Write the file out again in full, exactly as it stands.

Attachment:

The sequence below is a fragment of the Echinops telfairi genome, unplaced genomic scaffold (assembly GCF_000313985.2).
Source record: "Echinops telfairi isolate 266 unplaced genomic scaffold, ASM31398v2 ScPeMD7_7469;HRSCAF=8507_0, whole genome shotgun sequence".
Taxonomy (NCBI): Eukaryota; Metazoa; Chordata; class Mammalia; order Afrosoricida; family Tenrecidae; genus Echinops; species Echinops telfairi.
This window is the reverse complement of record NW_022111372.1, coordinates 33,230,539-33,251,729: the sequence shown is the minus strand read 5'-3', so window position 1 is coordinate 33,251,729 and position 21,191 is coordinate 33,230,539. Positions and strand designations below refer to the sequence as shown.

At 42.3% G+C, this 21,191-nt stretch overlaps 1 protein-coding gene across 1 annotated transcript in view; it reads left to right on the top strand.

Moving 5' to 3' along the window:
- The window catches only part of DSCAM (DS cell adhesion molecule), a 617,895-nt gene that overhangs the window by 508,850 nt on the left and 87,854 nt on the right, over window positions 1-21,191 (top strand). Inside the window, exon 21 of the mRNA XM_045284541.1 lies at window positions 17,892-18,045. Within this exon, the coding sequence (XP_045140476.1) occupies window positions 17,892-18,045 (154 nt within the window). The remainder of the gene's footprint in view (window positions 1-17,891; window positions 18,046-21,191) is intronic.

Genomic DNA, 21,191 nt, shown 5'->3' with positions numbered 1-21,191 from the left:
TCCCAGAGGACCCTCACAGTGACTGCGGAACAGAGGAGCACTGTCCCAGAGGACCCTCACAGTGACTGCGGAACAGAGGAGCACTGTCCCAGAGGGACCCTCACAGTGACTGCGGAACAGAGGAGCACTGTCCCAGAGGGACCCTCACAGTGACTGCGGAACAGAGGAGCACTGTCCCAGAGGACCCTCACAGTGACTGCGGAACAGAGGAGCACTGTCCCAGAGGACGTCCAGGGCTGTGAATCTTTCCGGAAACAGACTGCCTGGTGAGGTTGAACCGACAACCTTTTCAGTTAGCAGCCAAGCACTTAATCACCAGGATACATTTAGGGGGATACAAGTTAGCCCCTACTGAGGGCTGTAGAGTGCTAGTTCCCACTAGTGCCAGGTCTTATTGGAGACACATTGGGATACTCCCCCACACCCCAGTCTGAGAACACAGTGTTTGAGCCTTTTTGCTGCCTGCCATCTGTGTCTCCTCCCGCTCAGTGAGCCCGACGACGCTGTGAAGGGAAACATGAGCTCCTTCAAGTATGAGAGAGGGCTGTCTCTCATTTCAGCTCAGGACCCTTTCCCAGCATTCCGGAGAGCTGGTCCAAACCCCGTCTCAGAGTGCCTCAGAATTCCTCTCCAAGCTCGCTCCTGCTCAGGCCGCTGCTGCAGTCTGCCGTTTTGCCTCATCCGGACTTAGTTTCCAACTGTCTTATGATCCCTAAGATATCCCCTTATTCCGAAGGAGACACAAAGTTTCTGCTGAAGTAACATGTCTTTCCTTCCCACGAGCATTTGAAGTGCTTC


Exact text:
The sequence below is a fragment of the Echinops telfairi genome, unplaced genomic scaffold (assembly GCF_000313985.2).
Source record: "Echinops telfairi isolate 266 unplaced genomic scaffold, ASM31398v2 ScPeMD7_7469;HRSCAF=8507_0, whole genome shotgun sequence".
Taxonomy (NCBI): Eukaryota; Metazoa; Chordata; class Mammalia; order Afrosoricida; family Tenrecidae; genus Echinops; species Echinops telfairi.
This window is the reverse complement of record NW_022111372.1, coordinates 33,230,539-33,251,729: the sequence shown is the minus strand read 5'-3', so window position 1 is coordinate 33,251,729 and position 21,191 is coordinate 33,230,539. Positions and strand designations below refer to the sequence as shown.

At 42.3% G+C, this 21,191-nt stretch overlaps 1 protein-coding gene across 1 annotated transcript in view; it reads left to right on the top strand.

Moving 5' to 3' along the window:
- The window catches only part of DSCAM (DS cell adhesion molecule), a 617,895-nt gene that overhangs the window by 508,850 nt on the left and 87,854 nt on the right, over window positions 1-21,191 (top strand). Inside the window, exon 21 of the mRNA XM_045284541.1 lies at window positions 17,892-18,045. Within this exon, the coding sequence (XP_045140476.1) occupies window positions 17,892-18,045 (154 nt within the window). The remainder of the gene's footprint in view (window positions 1-17,891; window positions 18,046-21,191) is intronic.

Genomic DNA, 21,191 nt, shown 5'->3' with positions numbered 1-21,191 from the left:
TCCCAGAGGACCCTCACAGTGACTGCGGAACAGAGGAGCACTGTCCCAGAGGACCCTCACAGTGACTGCGGAACAGAGGAGCACTGTCCCAGAGGGACCCTCACAGTGACTGCGGAACAGAGGAGCACTGTCCCAGAGGGACCCTCACAGTGACTGCGGAACAGAGGAGCACTGTCCCAGAGGACCCTCACAGTGACTGCGGAACAGAGGAGCACTGTCCCAGAGGACGTCCAGGGCTGTGAATCTTTCCGGAAACAGACTGCCTGGTGAGGTTGAACCGACAACCTTTTCAGTTAGCAGCCAAGCACTTAATCACCAGGATACATTTAGGGGGATACAAGTTAGCCCCTACTGAGGGCTGTAGAGTGCTAGTTCCCACTAGTGCCAGGTCTTATTGGAGACACATTGGGATACTCCCCCACACCCCAGTCTGAGAACACAGTGTTTGAGCCTTTTTGCTGCCTGCCATCTGTGTCTCCTCCCGCTCAGTGAGCCCGACGACGCTGTGAAGGGAAACATGAGCTCCTTCAAGTATGAGAGAGGGCTGTCTCTCATTTCAGCTCAGGACCCTTTCCCAGCATTCCGGAGAGCTGGTCCAAACCCCGTCTCAGAGTGCCTCAGAATTCCTCTCCAAGCTCGCTCCTGCTCAGGCCGCTGCTGCAGTCTGCCGTTTTGCCTCATCCGGACTTAGTTTCCAACTGTCTTATGATCCCTAAGATATCCCCTTATTCCGAAGGAGACACAAAGTTTCTGCTGAAGTAACATGTCTTTCCTTCCCACGAGCATTTGAAGTGCTTC